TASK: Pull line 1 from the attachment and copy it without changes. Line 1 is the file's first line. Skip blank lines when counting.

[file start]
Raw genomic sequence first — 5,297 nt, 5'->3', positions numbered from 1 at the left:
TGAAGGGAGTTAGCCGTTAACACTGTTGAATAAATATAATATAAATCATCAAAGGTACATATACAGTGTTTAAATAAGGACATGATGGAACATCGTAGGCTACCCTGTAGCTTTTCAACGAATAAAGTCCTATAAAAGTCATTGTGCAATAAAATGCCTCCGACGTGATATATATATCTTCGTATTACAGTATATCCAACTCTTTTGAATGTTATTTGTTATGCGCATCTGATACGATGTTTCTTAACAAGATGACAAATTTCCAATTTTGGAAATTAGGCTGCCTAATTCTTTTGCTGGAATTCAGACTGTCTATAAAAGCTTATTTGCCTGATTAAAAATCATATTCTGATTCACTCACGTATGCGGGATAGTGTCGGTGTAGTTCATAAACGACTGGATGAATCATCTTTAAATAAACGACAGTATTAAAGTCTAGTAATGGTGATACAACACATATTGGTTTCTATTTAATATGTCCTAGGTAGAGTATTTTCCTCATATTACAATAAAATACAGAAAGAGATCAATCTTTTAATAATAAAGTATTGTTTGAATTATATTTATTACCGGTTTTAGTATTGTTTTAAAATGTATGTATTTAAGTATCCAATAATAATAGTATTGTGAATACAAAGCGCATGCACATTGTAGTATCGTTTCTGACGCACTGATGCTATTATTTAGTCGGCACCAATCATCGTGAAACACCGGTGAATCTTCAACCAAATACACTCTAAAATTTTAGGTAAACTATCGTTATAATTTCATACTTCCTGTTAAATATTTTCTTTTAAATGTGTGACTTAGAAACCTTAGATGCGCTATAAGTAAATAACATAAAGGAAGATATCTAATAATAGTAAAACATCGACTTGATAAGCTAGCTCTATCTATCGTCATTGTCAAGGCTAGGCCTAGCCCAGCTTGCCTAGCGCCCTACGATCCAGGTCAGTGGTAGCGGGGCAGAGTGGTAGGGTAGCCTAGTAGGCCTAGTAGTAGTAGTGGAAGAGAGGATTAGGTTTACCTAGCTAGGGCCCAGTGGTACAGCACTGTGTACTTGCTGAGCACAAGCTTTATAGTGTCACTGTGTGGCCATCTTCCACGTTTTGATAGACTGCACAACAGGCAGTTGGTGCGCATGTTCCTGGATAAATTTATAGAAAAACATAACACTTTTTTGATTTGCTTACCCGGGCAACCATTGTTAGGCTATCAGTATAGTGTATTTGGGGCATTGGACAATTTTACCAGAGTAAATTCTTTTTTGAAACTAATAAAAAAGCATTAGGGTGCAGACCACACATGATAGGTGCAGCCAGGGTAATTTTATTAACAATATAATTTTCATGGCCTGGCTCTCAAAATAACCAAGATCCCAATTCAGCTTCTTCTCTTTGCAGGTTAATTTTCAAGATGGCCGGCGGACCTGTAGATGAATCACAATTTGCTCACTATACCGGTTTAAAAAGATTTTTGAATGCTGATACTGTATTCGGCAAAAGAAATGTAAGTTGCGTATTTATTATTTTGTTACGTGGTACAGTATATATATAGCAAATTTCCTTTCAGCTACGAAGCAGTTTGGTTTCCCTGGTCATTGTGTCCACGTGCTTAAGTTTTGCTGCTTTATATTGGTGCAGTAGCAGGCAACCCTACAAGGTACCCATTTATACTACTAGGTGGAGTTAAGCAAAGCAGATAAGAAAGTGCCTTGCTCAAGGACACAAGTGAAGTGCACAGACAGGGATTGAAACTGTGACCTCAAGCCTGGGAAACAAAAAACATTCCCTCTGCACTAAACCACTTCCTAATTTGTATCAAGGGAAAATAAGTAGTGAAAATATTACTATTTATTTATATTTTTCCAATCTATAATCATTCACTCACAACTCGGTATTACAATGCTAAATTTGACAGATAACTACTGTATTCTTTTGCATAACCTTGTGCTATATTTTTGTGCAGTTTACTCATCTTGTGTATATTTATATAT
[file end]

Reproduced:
Raw genomic sequence first — 5,297 nt, 5'->3', positions numbered from 1 at the left: